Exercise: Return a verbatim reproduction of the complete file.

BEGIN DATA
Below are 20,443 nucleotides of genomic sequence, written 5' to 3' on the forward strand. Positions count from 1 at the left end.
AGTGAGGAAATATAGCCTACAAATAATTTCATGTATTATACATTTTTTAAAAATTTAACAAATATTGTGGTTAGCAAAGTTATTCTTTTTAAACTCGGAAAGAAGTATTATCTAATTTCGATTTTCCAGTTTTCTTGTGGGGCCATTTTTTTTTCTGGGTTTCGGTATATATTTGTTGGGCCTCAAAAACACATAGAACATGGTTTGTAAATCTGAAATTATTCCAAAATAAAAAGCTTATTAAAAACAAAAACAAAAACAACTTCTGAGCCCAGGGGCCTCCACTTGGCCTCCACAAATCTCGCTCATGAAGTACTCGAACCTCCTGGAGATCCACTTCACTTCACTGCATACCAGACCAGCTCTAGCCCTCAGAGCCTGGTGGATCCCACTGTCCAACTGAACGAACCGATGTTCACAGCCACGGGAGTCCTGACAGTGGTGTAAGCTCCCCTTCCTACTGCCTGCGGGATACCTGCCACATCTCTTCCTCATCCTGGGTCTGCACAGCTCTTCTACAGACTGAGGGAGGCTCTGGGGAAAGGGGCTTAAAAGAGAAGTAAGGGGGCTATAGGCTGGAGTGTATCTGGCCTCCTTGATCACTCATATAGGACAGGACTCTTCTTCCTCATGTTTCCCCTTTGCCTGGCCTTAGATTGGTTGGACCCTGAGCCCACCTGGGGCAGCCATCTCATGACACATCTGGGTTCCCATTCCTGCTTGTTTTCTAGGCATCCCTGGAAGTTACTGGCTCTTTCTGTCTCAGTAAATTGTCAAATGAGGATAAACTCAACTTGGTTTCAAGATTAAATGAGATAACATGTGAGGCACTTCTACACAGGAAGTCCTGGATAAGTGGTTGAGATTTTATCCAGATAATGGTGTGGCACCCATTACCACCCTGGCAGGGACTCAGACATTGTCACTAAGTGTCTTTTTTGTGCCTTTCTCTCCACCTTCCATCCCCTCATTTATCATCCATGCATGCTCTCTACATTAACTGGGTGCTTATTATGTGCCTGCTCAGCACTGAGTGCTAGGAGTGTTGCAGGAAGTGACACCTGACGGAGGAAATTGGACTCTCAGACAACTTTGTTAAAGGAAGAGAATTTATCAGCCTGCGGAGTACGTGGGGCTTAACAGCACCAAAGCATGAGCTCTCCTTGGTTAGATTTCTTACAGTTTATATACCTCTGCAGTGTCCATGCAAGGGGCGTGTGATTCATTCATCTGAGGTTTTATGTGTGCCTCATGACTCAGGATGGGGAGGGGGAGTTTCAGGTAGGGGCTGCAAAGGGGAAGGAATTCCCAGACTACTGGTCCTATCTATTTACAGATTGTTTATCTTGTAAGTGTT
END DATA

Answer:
Below are 20,443 nucleotides of genomic sequence, written 5' to 3' on the forward strand. Positions count from 1 at the left end.
AGTGAGGAAATATAGCCTACAAATAATTTCATGTATTATACATTTTTTAAAAATTTAACAAATATTGTGGTTAGCAAAGTTATTCTTTTTAAACTCGGAAAGAAGTATTATCTAATTTCGATTTTCCAGTTTTCTTGTGGGGCCATTTTTTTTTCTGGGTTTCGGTATATATTTGTTGGGCCTCAAAAACACATAGAACATGGTTTGTAAATCTGAAATTATTCCAAAATAAAAAGCTTATTAAAAACAAAAACAAAAACAACTTCTGAGCCCAGGGGCCTCCACTTGGCCTCCACAAATCTCGCTCATGAAGTACTCGAACCTCCTGGAGATCCACTTCACTTCACTGCATACCAGACCAGCTCTAGCCCTCAGAGCCTGGTGGATCCCACTGTCCAACTGAACGAACCGATGTTCACAGCCACGGGAGTCCTGACAGTGGTGTAAGCTCCCCTTCCTACTGCCTGCGGGATACCTGCCACATCTCTTCCTCATCCTGGGTCTGCACAGCTCTTCTACAGACTGAGGGAGGCTCTGGGGAAAGGGGCTTAAAAGAGAAGTAAGGGGGCTATAGGCTGGAGTGTATCTGGCCTCCTTGATCACTCATATAGGACAGGACTCTTCTTCCTCATGTTTCCCCTTTGCCTGGCCTTAGATTGGTTGGACCCTGAGCCCACCTGGGGCAGCCATCTCATGACACATCTGGGTTCCCATTCCTGCTTGTTTTCTAGGCATCCCTGGAAGTTACTGGCTCTTTCTGTCTCAGTAAATTGTCAAATGAGGATAAACTCAACTTGGTTTCAAGATTAAATGAGATAACATGTGAGGCACTTCTACACAGGAAGTCCTGGATAAGTGGTTGAGATTTTATCCAGATAATGGTGTGGCACCCATTACCACCCTGGCAGGGACTCAGACATTGTCACTAAGTGTCTTTTTTGTGCCTTTCTCTCCACCTTCCATCCCCTCATTTATCATCCATGCATGCTCTCTACATTAACTGGGTGCTTATTATGTGCCTGCTCAGCACTGAGTGCTAGGAGTGTTGCAGGAAGTGACACCTGACGGAGGAAATTGGACTCTCAGACAACTTTGTTAAAGGAAGAGAATTTATCAGCCTGCGGAGTACGTGGGGCTTAACAGCACCAAAGCATGAGCTCTCCTTGGTTAGATTTCTTACAGTTTATATACCTCTGCAGTGTCCATGCAAGGGGCGTGTGATTCATTCATCTGAGGTTTTATGTGTGCCTCATGACTCAGGATGGGGAGGGGGAGTTTCAGGTAGGGGCTGCAAAGGGGAAGGAATTCCCAGACTACTGGTCCTATCTATTTACAGATTGTTTATCTTGTAAGTGTT